Working ethically and responsibly with refugees and asylum seekers

The following information is solely designed to be a guide for individuals and organisations planning an event, function or activity for Refugee Week. It is important that individuals and organisations planning any event which has the active participation of refugees, take account of the good practice measures outlined below.

How will refugees be involved?

You will need to consider how you will involve refugees in your event. You should make very clear the purpose of the refugees’ involvement, the way in which they will be involved, what you or your organisation’s role will be, and practical details of the event (such as dates, times, location, getting there and the contact person/s details). If you are involving speakers or groups with limited English, ensure bilingual workers from your organisation or external qualified interpreters are available to convey the information.

Refugee speakers

If you plan to have some refugee/asylum seekers speakers at your event, as well as the above factors, the following points need to be considered. For further information or advice on getting a speaker for your event, please contact us.

Full Preparation: Consider and discuss with speakers what they will be speaking about – how long, what you want them to cover, who and how many people will be in the audience. A run through beforehand can be very helpful as well as briefing notes to guide them. This will also help determine their confidence and ability to handle public speaking in English.

Reimbursement: Wherever possible, speakers should be paid for their participation. An appropriate amount would be between $50- $100. At the very least speakers should be reimbursed for any travel costs. It is important to make it clear whether or not this is the case from the beginning.

Providing Support: If the person is required to “tell their story” you should consider the potential for re-traumatisation. Discuss with them how happy they are to do this, what possible repercussions there are for them or their extended family (particularly those still overseas), the possibility of press coverage, whether this person has been asked to do similar events previously and how often, and whether there is potential to negatively impact on their visa process. Be sensitive to the fact that, as a worker or advocate for refugees, some refugees may be reluctant to say directly to you that they don’t want to participate. You may detect some reservations even though they say they are willing. If a speaker becomes upset during their presentation, be prepared to intervene and give them the option of whether or not to continue.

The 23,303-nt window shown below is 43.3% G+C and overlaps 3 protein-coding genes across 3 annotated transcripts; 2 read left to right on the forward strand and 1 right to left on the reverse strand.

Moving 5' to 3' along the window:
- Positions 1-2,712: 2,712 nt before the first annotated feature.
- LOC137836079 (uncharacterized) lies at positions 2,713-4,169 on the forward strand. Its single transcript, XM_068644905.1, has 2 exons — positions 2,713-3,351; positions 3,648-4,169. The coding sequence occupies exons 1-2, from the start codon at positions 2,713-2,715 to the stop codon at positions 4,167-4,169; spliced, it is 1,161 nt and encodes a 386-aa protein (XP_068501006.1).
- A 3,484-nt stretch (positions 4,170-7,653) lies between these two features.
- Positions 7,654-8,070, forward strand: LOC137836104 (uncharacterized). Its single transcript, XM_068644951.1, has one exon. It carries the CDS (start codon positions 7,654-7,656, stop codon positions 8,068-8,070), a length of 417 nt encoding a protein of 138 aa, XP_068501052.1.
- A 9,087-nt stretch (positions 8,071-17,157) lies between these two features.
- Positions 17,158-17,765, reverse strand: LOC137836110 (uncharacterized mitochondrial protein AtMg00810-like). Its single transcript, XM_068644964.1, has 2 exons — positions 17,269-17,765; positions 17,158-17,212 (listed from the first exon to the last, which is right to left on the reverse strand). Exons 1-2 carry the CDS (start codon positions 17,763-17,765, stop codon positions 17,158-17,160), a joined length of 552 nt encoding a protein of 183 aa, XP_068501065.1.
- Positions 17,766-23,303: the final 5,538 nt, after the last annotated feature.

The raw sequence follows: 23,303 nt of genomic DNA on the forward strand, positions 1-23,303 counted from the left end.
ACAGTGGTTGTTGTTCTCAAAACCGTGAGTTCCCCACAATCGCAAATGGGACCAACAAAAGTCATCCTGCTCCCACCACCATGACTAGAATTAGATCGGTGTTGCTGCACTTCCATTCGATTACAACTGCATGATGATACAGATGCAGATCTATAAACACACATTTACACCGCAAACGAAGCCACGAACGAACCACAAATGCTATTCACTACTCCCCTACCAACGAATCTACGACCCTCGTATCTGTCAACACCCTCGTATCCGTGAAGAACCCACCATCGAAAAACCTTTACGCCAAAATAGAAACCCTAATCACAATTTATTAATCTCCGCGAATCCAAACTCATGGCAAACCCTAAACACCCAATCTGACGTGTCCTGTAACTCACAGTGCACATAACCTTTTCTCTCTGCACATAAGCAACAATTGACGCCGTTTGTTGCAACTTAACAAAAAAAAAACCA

Follow Up: Following any event where refugees have spoken, make sure that the speaker receives some feedback, spend some time with them and give them the opportunity to discuss any issues that may have arisen for them. If they are distressed, make sure that they are aware of local support services and/or the state-based torture and trauma service. This follow-up is important to ensure that they have ongoing support if they have been re-traumatised by their involvement in the event. Be sure to give them a call after the event and thank them for their participation.

Media Involvement: If you plan to have press coverage of your event, and refugee speakers are presenting, make sure that they are aware of this and you obtain their consent (preferably in writing) to use photos, names or other details. It is possible to get anonymity agreements with press coverage and this option should be fully discussed with them before obtaining consent. Thoroughly discuss any potential risks related to press exposure beforehand. Speakers should be made aware of the editing process with most newspapers and the fact that the papers usually exercise editorial control on what goes to press. Some local press, however, are happy to show a copy before going to press. Wherever possible, ensure that this option is explored.

Advocacy

If your event involves advocacy for refugees, be sure of any facts presented by speakers. Media enjoys sensational news and the editorial control process may result in a negative media report if any speakers present incorrect material. If your speaker/s are to be interviewed by media, ensure there are ground rules beforehand and stipulate to the journalist the kinds of questions they will not answer. It is always best to have a support person there to intervene if necessary. Remember not all members of the public and media are sympathetic to refugee issues.